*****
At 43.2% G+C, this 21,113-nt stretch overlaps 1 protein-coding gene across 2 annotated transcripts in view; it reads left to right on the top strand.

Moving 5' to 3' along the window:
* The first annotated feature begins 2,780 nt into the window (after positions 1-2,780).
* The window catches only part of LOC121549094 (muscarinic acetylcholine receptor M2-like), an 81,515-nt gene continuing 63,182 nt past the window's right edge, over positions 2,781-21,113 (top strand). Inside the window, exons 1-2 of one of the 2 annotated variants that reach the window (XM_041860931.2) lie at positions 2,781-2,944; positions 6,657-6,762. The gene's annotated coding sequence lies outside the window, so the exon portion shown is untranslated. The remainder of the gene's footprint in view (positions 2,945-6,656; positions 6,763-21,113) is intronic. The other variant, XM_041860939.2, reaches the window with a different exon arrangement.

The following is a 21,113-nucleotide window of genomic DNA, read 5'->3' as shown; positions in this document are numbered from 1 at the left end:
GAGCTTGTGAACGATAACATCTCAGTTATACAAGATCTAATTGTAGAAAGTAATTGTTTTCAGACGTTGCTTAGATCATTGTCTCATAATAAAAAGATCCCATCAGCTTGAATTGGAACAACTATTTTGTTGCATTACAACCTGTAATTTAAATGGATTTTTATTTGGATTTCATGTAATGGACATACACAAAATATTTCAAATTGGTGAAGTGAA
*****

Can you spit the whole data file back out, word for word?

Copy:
At 43.2% G+C, this 21,113-nt stretch overlaps 1 protein-coding gene across 2 annotated transcripts in view; it reads left to right on the top strand.

Moving 5' to 3' along the window:
* The first annotated feature begins 2,780 nt into the window (after positions 1-2,780).
* The window catches only part of LOC121549094 (muscarinic acetylcholine receptor M2-like), an 81,515-nt gene continuing 63,182 nt past the window's right edge, over positions 2,781-21,113 (top strand). Inside the window, exons 1-2 of one of the 2 annotated variants that reach the window (XM_041860931.2) lie at positions 2,781-2,944; positions 6,657-6,762. The gene's annotated coding sequence lies outside the window, so the exon portion shown is untranslated. The remainder of the gene's footprint in view (positions 2,945-6,656; positions 6,763-21,113) is intronic. The other variant, XM_041860939.2, reaches the window with a different exon arrangement.

The following is a 21,113-nucleotide window of genomic DNA, read 5'->3' as shown; positions in this document are numbered from 1 at the left end:
GAGCTTGTGAACGATAACATCTCAGTTATACAAGATCTAATTGTAGAAAGTAATTGTTTTCAGACGTTGCTTAGATCATTGTCTCATAATAAAAAGATCCCATCAGCTTGAATTGGAACAACTATTTTGTTGCATTACAACCTGTAATTTAAATGGATTTTTATTTGGATTTCATGTAATGGACATACACAAAATATTTCAAATTGGTGAAGTGAA